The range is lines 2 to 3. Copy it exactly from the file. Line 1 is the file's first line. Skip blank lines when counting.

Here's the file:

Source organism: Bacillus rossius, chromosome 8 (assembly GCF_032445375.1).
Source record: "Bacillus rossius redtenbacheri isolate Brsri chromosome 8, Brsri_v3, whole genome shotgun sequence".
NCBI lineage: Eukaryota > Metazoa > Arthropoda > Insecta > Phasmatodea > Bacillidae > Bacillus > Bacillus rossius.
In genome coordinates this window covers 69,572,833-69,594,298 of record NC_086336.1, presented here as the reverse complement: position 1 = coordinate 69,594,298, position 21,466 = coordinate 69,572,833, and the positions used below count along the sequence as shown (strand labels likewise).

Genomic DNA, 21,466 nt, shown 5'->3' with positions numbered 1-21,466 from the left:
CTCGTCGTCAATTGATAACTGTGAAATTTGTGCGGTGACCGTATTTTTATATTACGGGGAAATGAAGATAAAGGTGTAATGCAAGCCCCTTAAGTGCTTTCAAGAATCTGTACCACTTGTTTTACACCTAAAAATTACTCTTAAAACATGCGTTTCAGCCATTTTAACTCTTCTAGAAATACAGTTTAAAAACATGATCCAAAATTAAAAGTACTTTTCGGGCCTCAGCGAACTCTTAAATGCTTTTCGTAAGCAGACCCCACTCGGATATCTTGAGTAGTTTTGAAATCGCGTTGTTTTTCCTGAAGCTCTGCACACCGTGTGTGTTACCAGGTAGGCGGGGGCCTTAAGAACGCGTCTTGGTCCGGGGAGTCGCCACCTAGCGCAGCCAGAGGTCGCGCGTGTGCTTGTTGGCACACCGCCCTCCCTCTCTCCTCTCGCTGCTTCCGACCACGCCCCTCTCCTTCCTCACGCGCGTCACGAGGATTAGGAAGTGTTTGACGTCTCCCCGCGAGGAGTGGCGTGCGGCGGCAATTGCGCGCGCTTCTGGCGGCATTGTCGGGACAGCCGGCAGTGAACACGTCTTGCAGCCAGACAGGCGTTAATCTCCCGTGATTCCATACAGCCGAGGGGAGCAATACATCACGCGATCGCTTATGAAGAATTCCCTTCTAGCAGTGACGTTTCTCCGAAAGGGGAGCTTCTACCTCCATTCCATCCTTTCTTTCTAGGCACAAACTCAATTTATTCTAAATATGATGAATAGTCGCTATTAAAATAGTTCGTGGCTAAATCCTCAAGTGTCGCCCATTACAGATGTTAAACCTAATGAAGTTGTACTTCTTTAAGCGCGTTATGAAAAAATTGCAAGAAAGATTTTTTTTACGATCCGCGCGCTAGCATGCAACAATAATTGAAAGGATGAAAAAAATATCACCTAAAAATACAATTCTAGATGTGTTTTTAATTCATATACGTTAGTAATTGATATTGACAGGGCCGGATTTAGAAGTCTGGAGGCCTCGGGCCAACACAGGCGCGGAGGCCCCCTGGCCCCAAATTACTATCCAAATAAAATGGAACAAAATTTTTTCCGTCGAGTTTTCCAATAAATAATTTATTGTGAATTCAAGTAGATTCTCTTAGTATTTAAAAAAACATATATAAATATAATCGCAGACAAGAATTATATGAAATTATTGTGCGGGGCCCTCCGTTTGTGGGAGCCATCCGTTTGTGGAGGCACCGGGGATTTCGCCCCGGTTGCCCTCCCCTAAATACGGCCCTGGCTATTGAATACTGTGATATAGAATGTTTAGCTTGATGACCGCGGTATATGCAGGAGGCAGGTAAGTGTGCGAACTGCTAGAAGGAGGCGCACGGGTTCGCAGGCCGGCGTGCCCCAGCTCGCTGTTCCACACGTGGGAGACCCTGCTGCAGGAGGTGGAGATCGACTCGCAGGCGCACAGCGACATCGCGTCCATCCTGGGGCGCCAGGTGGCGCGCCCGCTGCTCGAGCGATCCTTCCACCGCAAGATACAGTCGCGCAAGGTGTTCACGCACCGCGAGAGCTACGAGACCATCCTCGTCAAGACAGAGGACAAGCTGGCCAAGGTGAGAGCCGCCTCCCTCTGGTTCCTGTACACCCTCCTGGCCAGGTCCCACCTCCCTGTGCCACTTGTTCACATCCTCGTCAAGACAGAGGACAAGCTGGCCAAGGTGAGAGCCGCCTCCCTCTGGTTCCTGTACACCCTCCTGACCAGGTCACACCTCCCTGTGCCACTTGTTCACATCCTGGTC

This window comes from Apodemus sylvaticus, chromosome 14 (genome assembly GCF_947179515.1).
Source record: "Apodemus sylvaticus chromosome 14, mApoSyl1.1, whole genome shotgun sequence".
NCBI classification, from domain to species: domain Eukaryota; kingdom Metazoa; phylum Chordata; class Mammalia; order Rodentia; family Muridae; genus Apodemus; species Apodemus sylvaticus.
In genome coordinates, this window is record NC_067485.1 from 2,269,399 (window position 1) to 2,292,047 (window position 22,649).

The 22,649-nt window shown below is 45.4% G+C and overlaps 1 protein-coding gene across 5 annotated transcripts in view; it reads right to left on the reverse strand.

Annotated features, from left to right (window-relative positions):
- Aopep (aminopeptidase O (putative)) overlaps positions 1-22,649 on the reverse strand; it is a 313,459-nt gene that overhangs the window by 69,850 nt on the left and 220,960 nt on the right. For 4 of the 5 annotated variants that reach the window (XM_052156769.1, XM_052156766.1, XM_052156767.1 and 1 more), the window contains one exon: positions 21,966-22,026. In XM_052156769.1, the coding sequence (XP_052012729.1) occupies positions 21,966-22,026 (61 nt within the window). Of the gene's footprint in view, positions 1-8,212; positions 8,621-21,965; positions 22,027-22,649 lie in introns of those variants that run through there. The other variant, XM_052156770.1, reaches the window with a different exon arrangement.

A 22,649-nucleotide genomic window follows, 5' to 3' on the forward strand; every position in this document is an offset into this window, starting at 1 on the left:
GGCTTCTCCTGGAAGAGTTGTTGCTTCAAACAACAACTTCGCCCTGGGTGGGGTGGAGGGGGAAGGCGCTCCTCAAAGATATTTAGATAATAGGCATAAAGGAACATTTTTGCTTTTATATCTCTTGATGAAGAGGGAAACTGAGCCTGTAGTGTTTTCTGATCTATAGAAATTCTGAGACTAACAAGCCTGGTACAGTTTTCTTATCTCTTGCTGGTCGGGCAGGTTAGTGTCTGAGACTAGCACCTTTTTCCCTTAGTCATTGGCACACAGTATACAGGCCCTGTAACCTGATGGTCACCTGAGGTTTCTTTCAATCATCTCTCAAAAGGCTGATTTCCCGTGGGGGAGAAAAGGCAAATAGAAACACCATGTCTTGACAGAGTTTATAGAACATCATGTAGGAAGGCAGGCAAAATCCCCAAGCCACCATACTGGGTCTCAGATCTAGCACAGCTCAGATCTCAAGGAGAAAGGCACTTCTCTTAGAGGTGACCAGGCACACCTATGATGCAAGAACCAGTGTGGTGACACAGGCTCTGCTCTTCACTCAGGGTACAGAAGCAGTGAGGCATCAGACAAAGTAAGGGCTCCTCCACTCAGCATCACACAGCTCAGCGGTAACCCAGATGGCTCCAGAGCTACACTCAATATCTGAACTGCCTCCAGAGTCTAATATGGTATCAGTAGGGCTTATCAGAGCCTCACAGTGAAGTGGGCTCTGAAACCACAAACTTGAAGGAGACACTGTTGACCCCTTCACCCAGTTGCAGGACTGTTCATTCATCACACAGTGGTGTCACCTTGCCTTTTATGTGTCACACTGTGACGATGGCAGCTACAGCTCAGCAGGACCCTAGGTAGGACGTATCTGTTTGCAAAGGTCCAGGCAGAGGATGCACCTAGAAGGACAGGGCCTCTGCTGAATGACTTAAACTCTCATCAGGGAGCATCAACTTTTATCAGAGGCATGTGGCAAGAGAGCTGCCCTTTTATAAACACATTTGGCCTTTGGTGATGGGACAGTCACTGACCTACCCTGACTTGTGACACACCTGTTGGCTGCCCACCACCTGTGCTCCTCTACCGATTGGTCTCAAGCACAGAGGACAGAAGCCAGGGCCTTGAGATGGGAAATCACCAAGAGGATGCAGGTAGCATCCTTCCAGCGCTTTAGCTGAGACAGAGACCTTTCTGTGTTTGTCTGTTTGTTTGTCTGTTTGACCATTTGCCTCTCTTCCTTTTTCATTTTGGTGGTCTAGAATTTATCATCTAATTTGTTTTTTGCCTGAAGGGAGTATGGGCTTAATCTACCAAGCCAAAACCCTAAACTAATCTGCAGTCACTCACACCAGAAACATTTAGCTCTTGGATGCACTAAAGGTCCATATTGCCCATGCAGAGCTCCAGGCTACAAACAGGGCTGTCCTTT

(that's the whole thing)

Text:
Source record: "Bacillus rossius redtenbacheri isolate Brsri chromosome 8, Brsri_v3, whole genome shotgun sequence".
NCBI lineage: Eukaryota > Metazoa > Arthropoda > Insecta > Phasmatodea > Bacillidae > Bacillus > Bacillus rossius.